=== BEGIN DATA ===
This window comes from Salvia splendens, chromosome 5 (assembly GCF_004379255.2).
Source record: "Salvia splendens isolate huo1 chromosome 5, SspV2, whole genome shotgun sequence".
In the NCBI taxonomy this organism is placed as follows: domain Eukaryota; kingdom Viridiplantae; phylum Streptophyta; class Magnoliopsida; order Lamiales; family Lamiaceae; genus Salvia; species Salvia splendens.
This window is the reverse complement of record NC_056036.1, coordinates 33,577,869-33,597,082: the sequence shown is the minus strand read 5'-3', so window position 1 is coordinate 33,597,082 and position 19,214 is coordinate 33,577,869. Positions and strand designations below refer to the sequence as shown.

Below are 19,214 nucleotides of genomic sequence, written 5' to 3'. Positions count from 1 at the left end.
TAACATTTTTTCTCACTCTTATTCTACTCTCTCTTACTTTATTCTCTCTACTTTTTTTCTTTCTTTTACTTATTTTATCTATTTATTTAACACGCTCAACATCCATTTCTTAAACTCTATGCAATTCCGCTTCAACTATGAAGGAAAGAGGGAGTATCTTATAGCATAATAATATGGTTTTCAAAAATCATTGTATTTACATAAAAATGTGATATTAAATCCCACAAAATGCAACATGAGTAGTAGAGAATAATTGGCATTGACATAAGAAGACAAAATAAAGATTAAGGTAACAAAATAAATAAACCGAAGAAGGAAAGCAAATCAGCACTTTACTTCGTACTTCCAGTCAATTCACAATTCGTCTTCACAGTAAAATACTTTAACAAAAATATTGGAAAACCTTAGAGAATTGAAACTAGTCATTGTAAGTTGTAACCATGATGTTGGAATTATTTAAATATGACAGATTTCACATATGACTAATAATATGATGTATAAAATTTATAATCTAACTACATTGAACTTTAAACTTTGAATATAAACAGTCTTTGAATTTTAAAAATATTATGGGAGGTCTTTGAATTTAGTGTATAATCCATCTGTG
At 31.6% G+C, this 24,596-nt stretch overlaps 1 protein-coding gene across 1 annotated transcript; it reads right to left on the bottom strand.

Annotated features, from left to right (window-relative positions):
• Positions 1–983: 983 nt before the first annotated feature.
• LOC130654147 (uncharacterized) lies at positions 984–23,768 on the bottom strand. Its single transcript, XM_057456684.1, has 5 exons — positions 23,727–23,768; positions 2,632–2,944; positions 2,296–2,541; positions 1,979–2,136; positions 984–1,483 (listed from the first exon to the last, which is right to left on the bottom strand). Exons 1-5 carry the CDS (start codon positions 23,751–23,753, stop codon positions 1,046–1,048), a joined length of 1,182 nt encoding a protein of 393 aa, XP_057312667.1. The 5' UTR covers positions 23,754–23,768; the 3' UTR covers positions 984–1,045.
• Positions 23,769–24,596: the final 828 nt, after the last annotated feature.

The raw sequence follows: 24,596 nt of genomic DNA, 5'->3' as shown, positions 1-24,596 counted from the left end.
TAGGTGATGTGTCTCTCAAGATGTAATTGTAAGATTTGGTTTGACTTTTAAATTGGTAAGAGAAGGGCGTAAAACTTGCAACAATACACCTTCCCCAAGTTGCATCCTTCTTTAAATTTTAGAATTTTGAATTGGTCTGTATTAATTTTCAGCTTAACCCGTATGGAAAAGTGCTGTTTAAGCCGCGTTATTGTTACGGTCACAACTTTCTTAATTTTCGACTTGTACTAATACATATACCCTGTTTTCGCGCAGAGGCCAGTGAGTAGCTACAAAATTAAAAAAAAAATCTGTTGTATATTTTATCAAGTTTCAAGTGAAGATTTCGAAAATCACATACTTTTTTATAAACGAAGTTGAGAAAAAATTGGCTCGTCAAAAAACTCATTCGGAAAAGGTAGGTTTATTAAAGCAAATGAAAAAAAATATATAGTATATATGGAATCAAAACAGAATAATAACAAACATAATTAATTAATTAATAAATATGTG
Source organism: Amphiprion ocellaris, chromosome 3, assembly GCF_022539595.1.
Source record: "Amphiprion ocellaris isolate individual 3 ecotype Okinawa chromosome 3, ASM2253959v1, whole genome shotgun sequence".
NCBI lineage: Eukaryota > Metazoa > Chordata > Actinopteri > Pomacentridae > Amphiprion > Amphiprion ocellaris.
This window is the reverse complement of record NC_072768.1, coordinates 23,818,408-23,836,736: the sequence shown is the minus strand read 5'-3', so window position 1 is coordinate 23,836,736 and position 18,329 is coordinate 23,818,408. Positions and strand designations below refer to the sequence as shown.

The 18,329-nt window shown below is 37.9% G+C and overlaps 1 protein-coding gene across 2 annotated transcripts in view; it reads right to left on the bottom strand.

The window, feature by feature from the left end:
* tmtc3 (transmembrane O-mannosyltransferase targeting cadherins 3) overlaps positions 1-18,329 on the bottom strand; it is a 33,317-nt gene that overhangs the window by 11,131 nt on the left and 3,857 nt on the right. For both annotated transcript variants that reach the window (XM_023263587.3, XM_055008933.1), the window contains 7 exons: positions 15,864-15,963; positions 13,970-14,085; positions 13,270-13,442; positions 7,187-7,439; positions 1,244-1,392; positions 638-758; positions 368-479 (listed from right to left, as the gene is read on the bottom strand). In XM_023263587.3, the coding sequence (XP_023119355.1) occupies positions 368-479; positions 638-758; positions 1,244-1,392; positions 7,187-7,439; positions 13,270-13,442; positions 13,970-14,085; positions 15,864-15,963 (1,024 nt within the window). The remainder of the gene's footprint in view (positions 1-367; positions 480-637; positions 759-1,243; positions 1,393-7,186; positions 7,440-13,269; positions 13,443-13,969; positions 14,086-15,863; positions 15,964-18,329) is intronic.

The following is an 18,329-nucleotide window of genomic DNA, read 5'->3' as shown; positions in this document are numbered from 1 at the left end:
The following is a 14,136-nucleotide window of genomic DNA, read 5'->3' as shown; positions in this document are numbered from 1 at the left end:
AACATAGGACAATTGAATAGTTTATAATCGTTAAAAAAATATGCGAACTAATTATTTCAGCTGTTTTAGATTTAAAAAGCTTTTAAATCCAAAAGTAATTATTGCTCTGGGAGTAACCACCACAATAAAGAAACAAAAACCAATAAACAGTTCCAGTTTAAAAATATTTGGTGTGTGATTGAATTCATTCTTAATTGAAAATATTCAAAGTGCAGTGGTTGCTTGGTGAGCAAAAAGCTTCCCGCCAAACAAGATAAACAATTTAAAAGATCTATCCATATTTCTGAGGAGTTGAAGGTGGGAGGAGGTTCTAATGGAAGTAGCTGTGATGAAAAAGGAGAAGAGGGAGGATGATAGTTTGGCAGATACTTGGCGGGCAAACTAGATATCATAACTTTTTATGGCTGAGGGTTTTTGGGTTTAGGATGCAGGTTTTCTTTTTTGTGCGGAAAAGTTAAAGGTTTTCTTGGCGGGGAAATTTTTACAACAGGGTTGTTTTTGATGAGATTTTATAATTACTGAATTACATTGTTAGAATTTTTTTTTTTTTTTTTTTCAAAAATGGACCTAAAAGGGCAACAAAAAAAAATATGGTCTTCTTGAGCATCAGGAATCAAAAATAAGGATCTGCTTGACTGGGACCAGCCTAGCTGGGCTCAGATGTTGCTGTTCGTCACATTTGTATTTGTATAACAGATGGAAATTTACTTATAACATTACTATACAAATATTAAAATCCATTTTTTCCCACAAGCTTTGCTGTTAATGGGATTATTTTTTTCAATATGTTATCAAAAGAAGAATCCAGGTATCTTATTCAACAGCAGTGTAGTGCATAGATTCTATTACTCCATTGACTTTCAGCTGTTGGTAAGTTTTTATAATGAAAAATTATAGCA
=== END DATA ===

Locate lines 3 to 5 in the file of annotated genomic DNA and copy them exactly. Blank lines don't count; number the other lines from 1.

In the NCBI taxonomy this organism is placed as follows: domain Eukaryota; kingdom Viridiplantae; phylum Streptophyta; class Magnoliopsida; order Lamiales; family Lamiaceae; genus Salvia; species Salvia splendens.
This window is the reverse complement of record NC_056036.1, coordinates 33,577,869-33,597,082: the sequence shown is the minus strand read 5'-3', so window position 1 is coordinate 33,597,082 and position 19,214 is coordinate 33,577,869. Positions and strand designations below refer to the sequence as shown.

Below are 19,214 nucleotides of genomic sequence, written 5' to 3'. Positions count from 1 at the left end.